Broken Rib Stitch Pattern - Two Stitch Patterns in One

The broken rib stitch pattern is really fun and super easy to knit up. And this makes it a great stitch pattern for beginner knitters too, so grab some yarn and needles and let's get started. 

Basically, the broken rib is made up of one knit row followed by a 1 X 1 ribbing row so the ribbing is actually broken up and creates this lovely stitch pattern.

More cool things about broken rib:

  • Lies flat
  • Looks lovely on both sides
  • Makes a pretty allover stitch pattern 
  • Is great for beginners 

One thing to keep in mind is that it's not as stretchy as a regular ribbing stitch so make sure to knit a swatch. 

The broken rib will look absolutely beautiful on anything. Try using it for sweaters, shawls, scarves or hats. It is also a great stitch pattern for blankets and pillow covers because it's reversible.  It's really eye-catching. 

The hardest part is deciding which side to use as the right side.

This is the front view. You can still see the ribbing pattern stitch a little but by knitting that one row it just adds a little extra to it and makes it stand out.


Broken Rib Stitch Pattern

But you have to see it on a shawl or scarf to really know how truly beautiful it is.  It's really eye catching.

And this is the reverse side. It's such a nice nubby textured piece of fabric.


Rice Stitch which happens to be the reverse side of the broken rib stitch pattern.  Both are lovely to knit

This lovely reverse side is called the rice stitch pattern and it's so pretty too. 

If you decide to knit a scarf or blanket each side will be different. What a fun knitting project this can be.

If you'd like to download the broken rib stitch patterns click here

Broken Rib Stitch Pattern

Cast on an odd number of stitches 

Row 1: Knit 

Row 2: * P1, K1, rep from * end with P1

These 2 simple rows create this pretty stitch pattern.


Broken Rib Stitch Using Even Number Of Stitches

Row 1:  Knit

Row 2:  *K1, p1; repeat from * to end of row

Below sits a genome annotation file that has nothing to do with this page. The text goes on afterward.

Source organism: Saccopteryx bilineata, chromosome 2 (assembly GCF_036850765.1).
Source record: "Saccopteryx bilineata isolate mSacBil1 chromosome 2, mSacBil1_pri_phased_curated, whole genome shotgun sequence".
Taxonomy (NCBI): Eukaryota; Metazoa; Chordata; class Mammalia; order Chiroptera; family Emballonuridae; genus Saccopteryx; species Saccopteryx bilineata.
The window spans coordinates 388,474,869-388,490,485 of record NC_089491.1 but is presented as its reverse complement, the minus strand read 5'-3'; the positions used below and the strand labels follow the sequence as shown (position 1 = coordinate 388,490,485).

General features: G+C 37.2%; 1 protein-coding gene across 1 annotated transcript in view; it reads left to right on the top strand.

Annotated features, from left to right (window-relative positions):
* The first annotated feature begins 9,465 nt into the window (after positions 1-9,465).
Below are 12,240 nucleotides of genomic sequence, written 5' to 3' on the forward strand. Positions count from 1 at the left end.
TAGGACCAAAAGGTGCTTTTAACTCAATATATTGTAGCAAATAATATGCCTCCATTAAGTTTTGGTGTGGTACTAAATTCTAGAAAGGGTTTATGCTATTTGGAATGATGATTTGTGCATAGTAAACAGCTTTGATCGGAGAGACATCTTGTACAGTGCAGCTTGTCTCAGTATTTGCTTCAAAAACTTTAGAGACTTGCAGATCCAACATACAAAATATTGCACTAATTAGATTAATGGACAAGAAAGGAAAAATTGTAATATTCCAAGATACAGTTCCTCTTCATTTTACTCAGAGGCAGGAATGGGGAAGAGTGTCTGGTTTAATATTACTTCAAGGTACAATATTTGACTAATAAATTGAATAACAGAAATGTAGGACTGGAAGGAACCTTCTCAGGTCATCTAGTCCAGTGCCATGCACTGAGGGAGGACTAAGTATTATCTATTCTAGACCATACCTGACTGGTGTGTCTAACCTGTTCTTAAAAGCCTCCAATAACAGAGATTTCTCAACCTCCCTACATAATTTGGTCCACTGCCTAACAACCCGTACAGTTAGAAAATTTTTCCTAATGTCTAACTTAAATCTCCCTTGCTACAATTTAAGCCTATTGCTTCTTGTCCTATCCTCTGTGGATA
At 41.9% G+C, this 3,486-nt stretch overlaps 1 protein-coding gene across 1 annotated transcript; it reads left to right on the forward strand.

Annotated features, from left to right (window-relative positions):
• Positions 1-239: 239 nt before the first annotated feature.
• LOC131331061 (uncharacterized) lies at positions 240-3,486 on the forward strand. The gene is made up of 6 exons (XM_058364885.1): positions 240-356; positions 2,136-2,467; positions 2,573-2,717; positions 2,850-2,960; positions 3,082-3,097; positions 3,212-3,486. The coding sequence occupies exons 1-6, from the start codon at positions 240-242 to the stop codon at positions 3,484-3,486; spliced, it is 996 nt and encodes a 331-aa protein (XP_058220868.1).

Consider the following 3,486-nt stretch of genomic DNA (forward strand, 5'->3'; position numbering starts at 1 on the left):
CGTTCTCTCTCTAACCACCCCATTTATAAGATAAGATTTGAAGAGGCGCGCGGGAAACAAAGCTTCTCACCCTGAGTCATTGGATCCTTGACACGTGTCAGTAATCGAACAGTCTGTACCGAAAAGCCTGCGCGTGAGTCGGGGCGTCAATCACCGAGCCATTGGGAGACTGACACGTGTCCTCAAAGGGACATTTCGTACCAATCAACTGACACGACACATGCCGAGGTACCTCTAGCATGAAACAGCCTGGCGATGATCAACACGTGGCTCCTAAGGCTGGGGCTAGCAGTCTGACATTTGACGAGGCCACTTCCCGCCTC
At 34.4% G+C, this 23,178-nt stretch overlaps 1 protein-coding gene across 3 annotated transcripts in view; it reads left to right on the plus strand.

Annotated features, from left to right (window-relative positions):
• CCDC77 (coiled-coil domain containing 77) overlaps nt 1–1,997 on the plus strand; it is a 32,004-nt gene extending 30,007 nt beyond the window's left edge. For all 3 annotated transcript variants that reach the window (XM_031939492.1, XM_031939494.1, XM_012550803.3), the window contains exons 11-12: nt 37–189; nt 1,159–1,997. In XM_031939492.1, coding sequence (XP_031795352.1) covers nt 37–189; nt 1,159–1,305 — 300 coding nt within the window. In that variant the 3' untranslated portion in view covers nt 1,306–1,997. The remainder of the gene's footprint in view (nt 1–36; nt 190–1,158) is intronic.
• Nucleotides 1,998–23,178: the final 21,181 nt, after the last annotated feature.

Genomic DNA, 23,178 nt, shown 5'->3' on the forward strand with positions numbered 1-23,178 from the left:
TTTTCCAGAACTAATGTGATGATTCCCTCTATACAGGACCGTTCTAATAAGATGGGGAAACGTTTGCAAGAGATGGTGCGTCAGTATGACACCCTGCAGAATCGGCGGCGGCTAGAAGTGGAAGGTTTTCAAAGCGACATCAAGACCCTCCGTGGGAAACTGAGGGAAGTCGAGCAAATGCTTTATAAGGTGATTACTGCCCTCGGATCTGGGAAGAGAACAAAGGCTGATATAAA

Rice Stitch Pattern

You can knit the rice stitch two ways. You could just knit the broken rib stitch pattern and use the reverse side. Or use the stitch pattern below as well.  For me...I'd probably work the stitch pattern below. 

Rice stitch uses an odd number of stitches

Note: Here's a quick and easy tutorial on how to knit through the back loop.  

Row 1: Purl 1, *knit 1 tbl (through back loop), purl 1, repeat from * across row

Row 2: Knit

These 2 rows create rice stitch pattern.



This is such a versatile stitch pattern making it wonderfully easy to incorporate into your knitting. And because I like it so much I made an easy knitting pattern so that you can practice. And it's in a pretty autumn color too.

Broken rib cowl and headband
Cowl and headband reverse side, this side is rice stitch

The broken rib stitch pattern is the left picture and the reverse side (the rice stitch pattern) is on the right. I think it's so pretty.

And here's the Broken Rib Cowl and Headband Pattern


I am a participant in the Amazon Services LLC Associates Program, an affiliate advertising program designed to provide a means for sites to earn fees by advertising and linking to Amazon.com and affiliated sites. If you make a purchase through one of my links I may receive a small commission. This will not affect the purchase price and you will not pay more when you buy through my link. 

Happy Knitting!


  1. Home
  2.  ›
  3. Stitch Patterns
  4.  ›
  5. Broken Rib Stitch



Comments